Lisa Smyth: Lack of resources means bed-blocking will continue
The problem of delayed discharges from hospital is nothing new.
They can happen for a variety of reasons - patients deemed fit enough to go home can frequently wait all day just for a discharge letter or for the pharmacy to send their medication to the ward.
And while this is frustrating and certainly does add to the issue of bed-blocking, a shortage of community care packages and places in nursing homes is by far the biggest reason for delayed discharges.
Bed-blocking, as it is known, is a major issue in the health service and is a symptom of chronic underfunding and a depressing lack of workforce planning by health officials.
The fact is, there aren't enough staff to deliver community care packages.
So, while a person no longer needs hospital treatment, they may require assistance to live at home.
As long as that isn't available, they will remain in hospital.
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Or it may be that they need to go to a residential care home. However, the sad reality is there aren't enough places to cater to demand, meaning many people go on a waiting list with no idea when they will leave hospital.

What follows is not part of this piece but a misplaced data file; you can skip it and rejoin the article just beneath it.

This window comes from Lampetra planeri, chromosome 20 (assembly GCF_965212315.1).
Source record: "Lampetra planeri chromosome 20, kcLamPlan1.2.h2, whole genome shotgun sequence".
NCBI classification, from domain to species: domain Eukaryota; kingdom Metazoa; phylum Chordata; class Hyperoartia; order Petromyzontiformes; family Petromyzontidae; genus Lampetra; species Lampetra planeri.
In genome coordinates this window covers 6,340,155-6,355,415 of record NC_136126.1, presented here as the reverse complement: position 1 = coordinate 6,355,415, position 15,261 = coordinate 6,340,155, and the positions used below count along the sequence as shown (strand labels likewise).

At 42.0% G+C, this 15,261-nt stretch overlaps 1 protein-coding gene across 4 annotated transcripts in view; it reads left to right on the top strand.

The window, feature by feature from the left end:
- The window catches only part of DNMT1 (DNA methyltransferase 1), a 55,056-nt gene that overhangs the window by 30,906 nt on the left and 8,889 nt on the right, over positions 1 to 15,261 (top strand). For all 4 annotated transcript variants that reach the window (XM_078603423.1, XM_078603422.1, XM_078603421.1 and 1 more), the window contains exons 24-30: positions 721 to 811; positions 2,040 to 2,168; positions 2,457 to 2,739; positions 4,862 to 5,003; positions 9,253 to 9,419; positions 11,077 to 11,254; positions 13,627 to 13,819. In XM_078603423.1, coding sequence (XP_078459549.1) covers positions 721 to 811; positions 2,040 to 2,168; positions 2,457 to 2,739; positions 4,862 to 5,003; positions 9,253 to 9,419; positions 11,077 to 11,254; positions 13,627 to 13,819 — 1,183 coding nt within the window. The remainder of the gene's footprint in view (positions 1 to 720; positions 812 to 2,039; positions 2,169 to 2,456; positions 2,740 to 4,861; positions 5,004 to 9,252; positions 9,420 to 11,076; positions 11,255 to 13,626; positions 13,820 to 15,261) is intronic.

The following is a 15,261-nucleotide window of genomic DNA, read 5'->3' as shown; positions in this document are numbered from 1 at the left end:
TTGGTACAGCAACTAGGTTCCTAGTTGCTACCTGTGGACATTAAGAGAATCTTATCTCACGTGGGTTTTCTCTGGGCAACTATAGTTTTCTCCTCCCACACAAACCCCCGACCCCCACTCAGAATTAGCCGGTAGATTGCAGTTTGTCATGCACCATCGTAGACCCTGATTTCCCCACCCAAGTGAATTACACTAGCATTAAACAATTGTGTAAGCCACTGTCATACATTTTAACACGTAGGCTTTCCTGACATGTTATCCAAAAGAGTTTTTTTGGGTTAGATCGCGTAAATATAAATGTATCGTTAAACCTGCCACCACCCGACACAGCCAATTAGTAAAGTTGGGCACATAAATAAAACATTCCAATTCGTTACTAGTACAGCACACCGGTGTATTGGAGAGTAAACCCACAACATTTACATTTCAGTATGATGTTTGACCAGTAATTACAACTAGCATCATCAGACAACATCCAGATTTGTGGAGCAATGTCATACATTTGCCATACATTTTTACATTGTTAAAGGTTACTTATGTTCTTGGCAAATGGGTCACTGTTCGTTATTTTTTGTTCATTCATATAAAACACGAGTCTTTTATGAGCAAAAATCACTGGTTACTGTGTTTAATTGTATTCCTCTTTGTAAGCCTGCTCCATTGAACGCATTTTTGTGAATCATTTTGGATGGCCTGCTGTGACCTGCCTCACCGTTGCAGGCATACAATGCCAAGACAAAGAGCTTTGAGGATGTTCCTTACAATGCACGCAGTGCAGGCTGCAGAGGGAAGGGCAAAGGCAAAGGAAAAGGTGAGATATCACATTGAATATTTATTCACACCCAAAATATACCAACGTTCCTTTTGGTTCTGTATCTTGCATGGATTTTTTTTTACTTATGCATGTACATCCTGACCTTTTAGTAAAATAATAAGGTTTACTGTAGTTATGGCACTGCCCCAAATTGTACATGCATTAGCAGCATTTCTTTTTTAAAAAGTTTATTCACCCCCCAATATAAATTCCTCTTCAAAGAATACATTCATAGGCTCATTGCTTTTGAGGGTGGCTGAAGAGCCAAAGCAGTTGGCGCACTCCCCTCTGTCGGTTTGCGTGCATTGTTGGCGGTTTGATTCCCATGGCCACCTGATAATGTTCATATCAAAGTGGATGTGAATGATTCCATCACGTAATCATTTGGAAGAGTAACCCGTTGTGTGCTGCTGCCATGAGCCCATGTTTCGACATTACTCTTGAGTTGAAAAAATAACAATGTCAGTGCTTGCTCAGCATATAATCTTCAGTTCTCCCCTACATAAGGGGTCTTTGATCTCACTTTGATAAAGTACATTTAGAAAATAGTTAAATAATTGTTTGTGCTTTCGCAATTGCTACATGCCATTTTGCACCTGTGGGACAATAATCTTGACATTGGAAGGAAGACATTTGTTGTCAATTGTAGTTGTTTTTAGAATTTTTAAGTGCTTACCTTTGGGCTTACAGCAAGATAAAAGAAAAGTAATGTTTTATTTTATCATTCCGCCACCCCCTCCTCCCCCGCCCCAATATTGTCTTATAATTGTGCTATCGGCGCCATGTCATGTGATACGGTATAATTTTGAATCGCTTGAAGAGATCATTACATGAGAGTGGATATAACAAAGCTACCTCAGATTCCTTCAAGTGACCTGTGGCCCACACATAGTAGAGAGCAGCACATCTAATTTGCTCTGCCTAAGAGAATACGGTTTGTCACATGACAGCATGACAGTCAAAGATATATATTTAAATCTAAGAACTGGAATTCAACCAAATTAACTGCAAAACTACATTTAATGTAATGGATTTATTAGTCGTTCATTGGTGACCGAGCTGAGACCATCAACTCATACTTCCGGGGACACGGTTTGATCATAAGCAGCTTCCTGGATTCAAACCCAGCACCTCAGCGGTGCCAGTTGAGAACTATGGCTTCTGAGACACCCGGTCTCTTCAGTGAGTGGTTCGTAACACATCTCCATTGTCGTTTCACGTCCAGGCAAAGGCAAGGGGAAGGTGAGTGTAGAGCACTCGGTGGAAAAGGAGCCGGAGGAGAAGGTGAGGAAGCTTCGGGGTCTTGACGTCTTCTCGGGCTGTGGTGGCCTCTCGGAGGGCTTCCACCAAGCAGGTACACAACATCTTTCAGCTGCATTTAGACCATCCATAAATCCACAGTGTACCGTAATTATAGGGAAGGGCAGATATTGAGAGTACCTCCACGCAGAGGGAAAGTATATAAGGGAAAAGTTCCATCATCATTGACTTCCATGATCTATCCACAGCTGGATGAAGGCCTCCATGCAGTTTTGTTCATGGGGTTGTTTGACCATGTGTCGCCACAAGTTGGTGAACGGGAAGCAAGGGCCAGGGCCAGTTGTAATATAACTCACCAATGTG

But bed-blocking affects more than just the people waiting to be discharged - it also affects the people waiting for treatment.
According to most recent Government figures, 2,835 people waited longer than 12 hours on emergency department trolleys for a bed to become available in a ward in June this year.
This was more than double the 1,365 12-hour breaches in June last year.
Then, of course, operations are cancelled, or take years to schedule, because of the fight to find a bed.
And while patients with painful and debilitating conditions have to wait years for treatment, they end up making repeated visits to GP surgeries, out-of-hours GP services and emergency departments.
The simple solution would be more money for community services. But there are so many services in dire need of additional funding.
Nurses are threatening to strike over pay and conditions, waiting times are spiralling out of control, the Northern Ireland Ambulance Service is on its knees - each one is equally as deserving as the other.
But with finite resources available, it's going to be a tough call for those who hold the purse-strings.